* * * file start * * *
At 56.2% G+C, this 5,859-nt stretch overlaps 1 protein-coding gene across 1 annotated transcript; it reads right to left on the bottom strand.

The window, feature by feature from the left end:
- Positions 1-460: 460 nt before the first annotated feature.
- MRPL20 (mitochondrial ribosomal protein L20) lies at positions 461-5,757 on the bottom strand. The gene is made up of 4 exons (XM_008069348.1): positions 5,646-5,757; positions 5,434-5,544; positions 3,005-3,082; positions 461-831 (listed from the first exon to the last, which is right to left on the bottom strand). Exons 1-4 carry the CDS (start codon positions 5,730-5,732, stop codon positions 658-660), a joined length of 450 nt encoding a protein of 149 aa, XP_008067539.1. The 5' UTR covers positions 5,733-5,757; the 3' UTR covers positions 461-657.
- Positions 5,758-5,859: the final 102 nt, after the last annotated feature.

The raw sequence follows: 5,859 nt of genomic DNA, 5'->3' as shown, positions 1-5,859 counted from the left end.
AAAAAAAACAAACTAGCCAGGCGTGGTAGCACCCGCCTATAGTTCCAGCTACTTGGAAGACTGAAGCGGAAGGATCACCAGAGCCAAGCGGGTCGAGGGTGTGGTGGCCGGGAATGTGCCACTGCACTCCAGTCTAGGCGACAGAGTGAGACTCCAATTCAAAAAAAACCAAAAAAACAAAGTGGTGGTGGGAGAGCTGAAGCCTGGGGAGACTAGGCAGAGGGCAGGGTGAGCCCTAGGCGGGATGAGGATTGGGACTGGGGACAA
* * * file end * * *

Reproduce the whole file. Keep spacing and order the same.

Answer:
At 56.2% G+C, this 5,859-nt stretch overlaps 1 protein-coding gene across 1 annotated transcript; it reads right to left on the bottom strand.

The window, feature by feature from the left end:
- Positions 1-460: 460 nt before the first annotated feature.
- MRPL20 (mitochondrial ribosomal protein L20) lies at positions 461-5,757 on the bottom strand. The gene is made up of 4 exons (XM_008069348.1): positions 5,646-5,757; positions 5,434-5,544; positions 3,005-3,082; positions 461-831 (listed from the first exon to the last, which is right to left on the bottom strand). Exons 1-4 carry the CDS (start codon positions 5,730-5,732, stop codon positions 658-660), a joined length of 450 nt encoding a protein of 149 aa, XP_008067539.1. The 5' UTR covers positions 5,733-5,757; the 3' UTR covers positions 461-657.
- Positions 5,758-5,859: the final 102 nt, after the last annotated feature.

The raw sequence follows: 5,859 nt of genomic DNA, 5'->3' as shown, positions 1-5,859 counted from the left end.
AAAAAAAACAAACTAGCCAGGCGTGGTAGCACCCGCCTATAGTTCCAGCTACTTGGAAGACTGAAGCGGAAGGATCACCAGAGCCAAGCGGGTCGAGGGTGTGGTGGCCGGGAATGTGCCACTGCACTCCAGTCTAGGCGACAGAGTGAGACTCCAATTCAAAAAAAACCAAAAAAACAAAGTGGTGGTGGGAGAGCTGAAGCCTGGGGAGACTAGGCAGAGGGCAGGGTGAGCCCTAGGCGGGATGAGGATTGGGACTGGGGACAA